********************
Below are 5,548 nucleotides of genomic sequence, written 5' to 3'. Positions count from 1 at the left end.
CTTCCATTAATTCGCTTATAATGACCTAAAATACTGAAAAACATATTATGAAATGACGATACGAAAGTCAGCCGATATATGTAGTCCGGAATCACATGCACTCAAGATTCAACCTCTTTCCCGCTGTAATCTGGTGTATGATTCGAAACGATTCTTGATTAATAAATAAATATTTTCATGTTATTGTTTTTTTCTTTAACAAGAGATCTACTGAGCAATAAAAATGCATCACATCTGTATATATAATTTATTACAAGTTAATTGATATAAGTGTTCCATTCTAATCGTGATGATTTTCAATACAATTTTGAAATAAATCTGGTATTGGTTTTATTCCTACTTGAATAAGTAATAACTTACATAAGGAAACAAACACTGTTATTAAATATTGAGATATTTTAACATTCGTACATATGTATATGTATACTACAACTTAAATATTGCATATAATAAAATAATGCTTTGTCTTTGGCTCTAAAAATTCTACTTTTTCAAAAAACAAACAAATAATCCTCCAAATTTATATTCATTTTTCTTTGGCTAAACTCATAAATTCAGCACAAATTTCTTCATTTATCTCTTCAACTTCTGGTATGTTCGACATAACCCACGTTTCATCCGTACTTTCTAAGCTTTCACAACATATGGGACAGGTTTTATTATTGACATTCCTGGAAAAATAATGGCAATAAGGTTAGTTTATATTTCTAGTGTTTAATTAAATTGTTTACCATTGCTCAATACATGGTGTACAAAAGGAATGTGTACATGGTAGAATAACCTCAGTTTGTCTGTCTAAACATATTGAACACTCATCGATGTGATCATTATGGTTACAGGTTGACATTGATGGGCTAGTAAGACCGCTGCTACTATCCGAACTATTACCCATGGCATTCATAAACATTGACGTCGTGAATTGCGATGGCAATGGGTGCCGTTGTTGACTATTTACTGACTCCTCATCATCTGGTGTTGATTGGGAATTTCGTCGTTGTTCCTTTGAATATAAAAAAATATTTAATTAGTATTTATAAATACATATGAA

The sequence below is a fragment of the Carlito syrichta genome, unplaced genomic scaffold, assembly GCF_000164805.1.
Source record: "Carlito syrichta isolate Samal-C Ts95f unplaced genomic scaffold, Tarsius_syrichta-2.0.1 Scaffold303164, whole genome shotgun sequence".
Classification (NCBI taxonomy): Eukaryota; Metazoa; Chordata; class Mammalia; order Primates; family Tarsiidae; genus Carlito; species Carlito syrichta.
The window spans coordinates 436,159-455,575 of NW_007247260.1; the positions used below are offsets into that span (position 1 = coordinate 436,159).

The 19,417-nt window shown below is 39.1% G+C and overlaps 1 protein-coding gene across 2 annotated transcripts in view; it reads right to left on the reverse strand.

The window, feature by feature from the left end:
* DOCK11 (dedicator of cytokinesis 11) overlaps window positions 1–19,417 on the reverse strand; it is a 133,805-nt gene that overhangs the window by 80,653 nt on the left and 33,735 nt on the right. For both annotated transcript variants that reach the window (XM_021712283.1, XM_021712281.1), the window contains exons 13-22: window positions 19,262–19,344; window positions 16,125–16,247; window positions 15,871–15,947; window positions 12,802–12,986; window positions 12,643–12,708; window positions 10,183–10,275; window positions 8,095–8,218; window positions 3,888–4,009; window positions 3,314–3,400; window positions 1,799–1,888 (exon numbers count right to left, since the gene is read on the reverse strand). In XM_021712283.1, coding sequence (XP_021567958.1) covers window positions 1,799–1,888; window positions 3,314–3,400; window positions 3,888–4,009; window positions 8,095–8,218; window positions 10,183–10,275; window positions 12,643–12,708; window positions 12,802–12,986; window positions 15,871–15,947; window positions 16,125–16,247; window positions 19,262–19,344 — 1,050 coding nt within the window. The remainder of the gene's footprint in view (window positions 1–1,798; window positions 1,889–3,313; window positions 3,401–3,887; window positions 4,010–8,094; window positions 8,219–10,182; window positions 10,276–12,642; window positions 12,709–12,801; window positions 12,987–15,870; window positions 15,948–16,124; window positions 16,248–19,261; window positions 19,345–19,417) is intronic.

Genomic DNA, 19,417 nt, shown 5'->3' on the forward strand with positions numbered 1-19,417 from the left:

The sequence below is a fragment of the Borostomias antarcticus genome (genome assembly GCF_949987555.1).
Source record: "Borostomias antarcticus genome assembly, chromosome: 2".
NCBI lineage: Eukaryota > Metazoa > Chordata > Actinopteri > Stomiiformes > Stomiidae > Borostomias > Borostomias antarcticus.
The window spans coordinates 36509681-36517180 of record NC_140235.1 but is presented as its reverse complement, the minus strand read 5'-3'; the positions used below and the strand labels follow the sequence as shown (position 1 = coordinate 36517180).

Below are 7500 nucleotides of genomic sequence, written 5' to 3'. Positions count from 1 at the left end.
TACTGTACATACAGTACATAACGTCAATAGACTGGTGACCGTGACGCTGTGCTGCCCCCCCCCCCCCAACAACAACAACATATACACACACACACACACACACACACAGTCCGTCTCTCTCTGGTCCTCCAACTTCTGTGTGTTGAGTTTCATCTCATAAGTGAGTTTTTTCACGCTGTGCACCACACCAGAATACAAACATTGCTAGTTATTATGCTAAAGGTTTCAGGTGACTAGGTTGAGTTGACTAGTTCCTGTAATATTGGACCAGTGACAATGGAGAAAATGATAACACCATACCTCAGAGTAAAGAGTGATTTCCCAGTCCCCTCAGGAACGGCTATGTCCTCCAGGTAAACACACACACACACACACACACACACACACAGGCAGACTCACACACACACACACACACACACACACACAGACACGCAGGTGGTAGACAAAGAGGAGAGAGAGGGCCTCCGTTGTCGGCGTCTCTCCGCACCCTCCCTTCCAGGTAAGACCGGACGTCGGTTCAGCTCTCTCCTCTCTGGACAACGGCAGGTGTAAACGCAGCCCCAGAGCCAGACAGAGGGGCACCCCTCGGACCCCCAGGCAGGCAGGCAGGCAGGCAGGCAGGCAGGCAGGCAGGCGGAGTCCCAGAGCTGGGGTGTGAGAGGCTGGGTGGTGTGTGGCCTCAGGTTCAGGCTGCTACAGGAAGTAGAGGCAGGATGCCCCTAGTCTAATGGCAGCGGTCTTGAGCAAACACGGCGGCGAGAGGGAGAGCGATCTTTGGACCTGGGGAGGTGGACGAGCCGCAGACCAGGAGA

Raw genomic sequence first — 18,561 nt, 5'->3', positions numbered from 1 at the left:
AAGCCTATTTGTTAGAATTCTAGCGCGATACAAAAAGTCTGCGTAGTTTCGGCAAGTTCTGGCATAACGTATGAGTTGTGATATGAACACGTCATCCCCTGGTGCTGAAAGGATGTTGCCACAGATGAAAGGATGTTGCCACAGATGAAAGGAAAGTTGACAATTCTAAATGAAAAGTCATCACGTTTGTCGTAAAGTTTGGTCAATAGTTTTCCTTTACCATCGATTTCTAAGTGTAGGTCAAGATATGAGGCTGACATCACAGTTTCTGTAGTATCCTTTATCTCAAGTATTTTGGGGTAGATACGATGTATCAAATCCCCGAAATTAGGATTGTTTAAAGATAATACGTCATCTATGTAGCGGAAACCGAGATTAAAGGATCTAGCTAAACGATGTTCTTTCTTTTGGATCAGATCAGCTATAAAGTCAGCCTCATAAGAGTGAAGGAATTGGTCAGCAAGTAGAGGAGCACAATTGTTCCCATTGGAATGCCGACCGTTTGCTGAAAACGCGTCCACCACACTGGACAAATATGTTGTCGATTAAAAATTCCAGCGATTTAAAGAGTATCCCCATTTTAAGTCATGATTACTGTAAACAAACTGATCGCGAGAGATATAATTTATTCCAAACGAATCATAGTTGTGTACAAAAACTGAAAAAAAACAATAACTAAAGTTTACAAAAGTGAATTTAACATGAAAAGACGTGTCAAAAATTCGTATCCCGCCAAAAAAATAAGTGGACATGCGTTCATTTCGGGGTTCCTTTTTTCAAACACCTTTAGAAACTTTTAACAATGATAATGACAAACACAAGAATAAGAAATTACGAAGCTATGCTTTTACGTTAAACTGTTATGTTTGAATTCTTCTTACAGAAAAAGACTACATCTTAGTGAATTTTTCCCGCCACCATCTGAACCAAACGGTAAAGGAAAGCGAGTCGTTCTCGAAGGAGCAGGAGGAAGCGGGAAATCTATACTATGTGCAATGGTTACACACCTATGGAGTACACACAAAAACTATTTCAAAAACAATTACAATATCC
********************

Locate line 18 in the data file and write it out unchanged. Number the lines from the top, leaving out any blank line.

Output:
AAGCCTATTTGTTAGAATTCTAGCGCGATACAAAAAGTCTGCGTAGTTTCGGCAAGTTCTGGCATAACGTATGAGTTGTGATATGAACACGTCATCCCCTGGTGCTGAAAGGATGTTGCCACAGATGAAAGGATGTTGCCACAGATGAAAGGAAAGTTGACAATTCTAAATGAAAAGTCATCACGTTTGTCGTAAAGTTTGGTCAATAGTTTTCCTTTACCATCGATTTCTAAGTGTAGGTCAAGATATGAGGCTGACATCACAGTTTCTGTAGTATCCTTTATCTCAAGTATTTTGGGGTAGATACGATGTATCAAATCCCCGAAATTAGGATTGTTTAAAGATAATACGTCATCTATGTAGCGGAAACCGAGATTAAAGGATCTAGCTAAACGATGTTCTTTCTTTTGGATCAGATCAGCTATAAAGTCAGCCTCATAAGAGTGAAGGAATTGGTCAGCAAGTAGAGGAGCACAATTGTTCCCATTGGAATGCCGACCGTTTGCTGAAAACGCGTCCACCACACTGGACAAATATGTTGTCGATTAAAAATTCCAGCGATTTAAAGAGTATCCCCATTTTAAGTCATGATTACTGTAAACAAACTGATCGCGAGAGATATAATTTATTCCAAACGAATCATAGTTGTGTACAAAAACTGAAAAAAAACAATAACTAAAGTTTACAAAAGTGAATTTAACATGAAAAGACGTGTCAAAAATTCGTATCCCGCCAAAAAAATAAGTGGACATGCGTTCATTTCGGGGTTCCTTTTTTCAAACACCTTTAGAAACTTTTAACAATGATAATGACAAACACAAGAATAAGAAATTACGAAGCTATGCTTTTACGTTAAACTGTTATGTTTGAATTCTTCTTACAGAAAAAGACTACATCTTAGTGAATTTTTCCCGCCACCATCTGAACCAAACGGTAAAGGAAAGCGAGTCGTTCTCGAAGGAGCAGGAGGAAGCGGGAAATCTATACTATGTGCAATGGTTACACACCTATGGAGTACACACAAAAACTATTTCAAAAACAATTACAATATCC